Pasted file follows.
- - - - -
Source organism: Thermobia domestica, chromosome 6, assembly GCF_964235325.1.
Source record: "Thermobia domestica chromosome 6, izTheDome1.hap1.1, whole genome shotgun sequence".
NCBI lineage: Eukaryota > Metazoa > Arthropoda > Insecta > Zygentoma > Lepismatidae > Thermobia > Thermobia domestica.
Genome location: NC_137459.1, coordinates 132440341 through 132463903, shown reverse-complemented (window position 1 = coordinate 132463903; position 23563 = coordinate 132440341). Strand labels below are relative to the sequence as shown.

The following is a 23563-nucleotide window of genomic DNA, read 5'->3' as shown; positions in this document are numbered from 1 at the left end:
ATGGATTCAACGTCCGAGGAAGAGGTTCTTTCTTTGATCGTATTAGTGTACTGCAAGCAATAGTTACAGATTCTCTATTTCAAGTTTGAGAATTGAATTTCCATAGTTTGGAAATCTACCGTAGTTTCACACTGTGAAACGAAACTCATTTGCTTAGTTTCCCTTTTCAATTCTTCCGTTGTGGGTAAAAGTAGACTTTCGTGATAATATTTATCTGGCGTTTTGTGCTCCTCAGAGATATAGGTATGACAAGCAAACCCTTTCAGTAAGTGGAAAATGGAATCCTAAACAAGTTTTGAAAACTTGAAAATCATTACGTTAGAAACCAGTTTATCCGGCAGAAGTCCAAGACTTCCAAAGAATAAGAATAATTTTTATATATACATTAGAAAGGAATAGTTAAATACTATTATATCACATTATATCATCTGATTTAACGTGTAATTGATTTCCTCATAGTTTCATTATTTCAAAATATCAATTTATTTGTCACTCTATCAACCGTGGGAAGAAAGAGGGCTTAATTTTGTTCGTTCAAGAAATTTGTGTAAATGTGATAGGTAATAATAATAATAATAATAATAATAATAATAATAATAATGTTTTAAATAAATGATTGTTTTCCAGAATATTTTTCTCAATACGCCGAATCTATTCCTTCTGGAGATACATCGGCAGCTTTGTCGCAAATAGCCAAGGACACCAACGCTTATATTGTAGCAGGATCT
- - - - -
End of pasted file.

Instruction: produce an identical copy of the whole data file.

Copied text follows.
Source organism: Thermobia domestica, chromosome 6, assembly GCF_964235325.1.
Source record: "Thermobia domestica chromosome 6, izTheDome1.hap1.1, whole genome shotgun sequence".
NCBI lineage: Eukaryota > Metazoa > Arthropoda > Insecta > Zygentoma > Lepismatidae > Thermobia > Thermobia domestica.
Genome location: NC_137459.1, coordinates 132440341 through 132463903, shown reverse-complemented (window position 1 = coordinate 132463903; position 23563 = coordinate 132440341). Strand labels below are relative to the sequence as shown.

The following is a 23563-nucleotide window of genomic DNA, read 5'->3' as shown; positions in this document are numbered from 1 at the left end:
ATGGATTCAACGTCCGAGGAAGAGGTTCTTTCTTTGATCGTATTAGTGTACTGCAAGCAATAGTTACAGATTCTCTATTTCAAGTTTGAGAATTGAATTTCCATAGTTTGGAAATCTACCGTAGTTTCACACTGTGAAACGAAACTCATTTGCTTAGTTTCCCTTTTCAATTCTTCCGTTGTGGGTAAAAGTAGACTTTCGTGATAATATTTATCTGGCGTTTTGTGCTCCTCAGAGATATAGGTATGACAAGCAAACCCTTTCAGTAAGTGGAAAATGGAATCCTAAACAAGTTTTGAAAACTTGAAAATCATTACGTTAGAAACCAGTTTATCCGGCAGAAGTCCAAGACTTCCAAAGAATAAGAATAATTTTTATATATACATTAGAAAGGAATAGTTAAATACTATTATATCACATTATATCATCTGATTTAACGTGTAATTGATTTCCTCATAGTTTCATTATTTCAAAATATCAATTTATTTGTCACTCTATCAACCGTGGGAAGAAAGAGGGCTTAATTTTGTTCGTTCAAGAAATTTGTGTAAATGTGATAGGTAATAATAATAATAATAATAATAATAATAATAATAATAATGTTTTAAATAAATGATTGTTTTCCAGAATATTTTTCTCAATACGCCGAATCTATTCCTTCTGGAGATACATCGGCAGCTTTGTCGCAAATAGCCAAGGACACCAACGCTTATATTGTAGCAGGATCT